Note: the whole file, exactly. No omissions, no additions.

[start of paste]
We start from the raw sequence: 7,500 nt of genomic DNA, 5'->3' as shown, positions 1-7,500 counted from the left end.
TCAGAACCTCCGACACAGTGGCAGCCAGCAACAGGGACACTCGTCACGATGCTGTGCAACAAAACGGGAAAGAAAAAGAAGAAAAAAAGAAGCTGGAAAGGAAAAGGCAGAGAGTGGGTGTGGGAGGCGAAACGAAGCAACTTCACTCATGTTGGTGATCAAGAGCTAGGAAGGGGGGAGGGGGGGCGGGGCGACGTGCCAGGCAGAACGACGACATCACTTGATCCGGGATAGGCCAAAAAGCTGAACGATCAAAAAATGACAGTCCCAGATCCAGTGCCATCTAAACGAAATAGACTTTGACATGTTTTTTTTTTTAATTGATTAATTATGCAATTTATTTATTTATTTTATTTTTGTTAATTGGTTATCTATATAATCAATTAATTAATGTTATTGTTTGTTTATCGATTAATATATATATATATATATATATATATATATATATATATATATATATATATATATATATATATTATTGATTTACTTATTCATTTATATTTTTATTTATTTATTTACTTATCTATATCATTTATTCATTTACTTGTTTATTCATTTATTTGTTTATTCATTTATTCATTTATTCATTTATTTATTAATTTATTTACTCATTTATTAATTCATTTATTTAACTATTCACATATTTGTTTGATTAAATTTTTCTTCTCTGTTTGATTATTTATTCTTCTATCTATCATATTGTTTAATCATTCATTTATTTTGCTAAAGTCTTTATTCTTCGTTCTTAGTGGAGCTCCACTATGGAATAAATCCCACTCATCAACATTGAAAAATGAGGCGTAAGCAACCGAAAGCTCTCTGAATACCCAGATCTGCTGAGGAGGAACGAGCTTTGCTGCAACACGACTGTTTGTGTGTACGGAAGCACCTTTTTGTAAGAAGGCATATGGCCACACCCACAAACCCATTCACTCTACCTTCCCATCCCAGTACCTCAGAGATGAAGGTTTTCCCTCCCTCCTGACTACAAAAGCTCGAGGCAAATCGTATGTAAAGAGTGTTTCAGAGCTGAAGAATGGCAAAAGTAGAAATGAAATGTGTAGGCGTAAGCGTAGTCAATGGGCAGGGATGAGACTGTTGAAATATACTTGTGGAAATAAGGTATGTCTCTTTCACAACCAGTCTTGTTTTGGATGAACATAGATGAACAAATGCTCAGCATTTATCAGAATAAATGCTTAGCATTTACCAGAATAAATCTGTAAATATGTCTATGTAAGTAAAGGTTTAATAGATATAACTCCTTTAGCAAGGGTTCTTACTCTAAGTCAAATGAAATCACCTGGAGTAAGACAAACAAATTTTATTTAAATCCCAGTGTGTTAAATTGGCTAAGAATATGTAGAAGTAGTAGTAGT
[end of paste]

We start from the raw sequence: 7,500 nt of genomic DNA, 5'->3' as shown, positions 1-7,500 counted from the left end.
TCAGAACCTCCGACACAGTGGCAGCCAGCAACAGGGACACTCGTCACGATGCTGTGCAACAAAACGGGAAAGAAAAAGAAGAAAAAAAGAAGCTGGAAAGGAAAAGGCAGAGAGTGGGTGTGGGAGGCGAAACGAAGCAACTTCACTCATGTTGGTGATCAAGAGCTAGGAAGGGGGGAGGGGGGGCGGGGCGACGTGCCAGGCAGAACGACGACATCACTTGATCCGGGATAGGCCAAAAAGCTGAACGATCAAAAAATGACAGTCCCAGATCCAGTGCCATCTAAACGAAATAGACTTTGACATGTTTTTTTTTTTAATTGATTAATTATGCAATTTATTTATTTATTTTATTTTTGTTAATTGGTTATCTATATAATCAATTAATTAATGTTATTGTTTGTTTATCGATTAATATATATATATATATATATATATATATATATATATATATATATATATATATATATATATATTATTGATTTACTTATTCATTTATATTTTTATTTATTTATTTACTTATCTATATCATTTATTCATTTACTTGTTTATTCATTTATTTGTTTATTCATTTATTCATTTATTCATTTATTTATTAATTTATTTACTCATTTATTAATTCATTTATTTAACTATTCACATATTTGTTTGATTAAATTTTTCTTCTCTGTTTGATTATTTATTCTTCTATCTATCATATTGTTTAATCATTCATTTATTTTGCTAAAGTCTTTATTCTTCGTTCTTAGTGGAGCTCCACTATGGAATAAATCCCACTCATCAACATTGAAAAATGAGGCGTAAGCAACCGAAAGCTCTCTGAATACCCAGATCTGCTGAGGAGGAACGAGCTTTGCTGCAACACGACTGTTTGTGTGTACGGAAGCACCTTTTTGTAAGAAGGCATATGGCCACACCCACAAACCCATTCACTCTACCTTCCCATCCCAGTACCTCAGAGATGAAGGTTTTCCCTCCCTCCTGACTACAAAAGCTCGAGGCAAATCGTATGTAAAGAGTGTTTCAGAGCTGAAGAATGGCAAAAGTAGAAATGAAATGTGTAGGCGTAAGCGTAGTCAATGGGCAGGGATGAGACTGTTGAAATATACTTGTGGAAATAAGGTATGTCTCTTTCACAACCAGTCTTGTTTTGGATGAACATAGATGAACAAATGCTCAGCATTTATCAGAATAAATGCTTAGCATTTACCAGAATAAATCTGTAAATATGTCTATGTAAGTAAAGGTTTAATAGATATAACTCCTTTAGCAAGGGTTCTTACTCTAAGTCAAATGAAATCACCTGGAGTAAGACAAACAAATTTTATTTAAATCCCAGTGTGTTAAATTGGCTAAGAATATGTAGAAGTAGTAGTAGT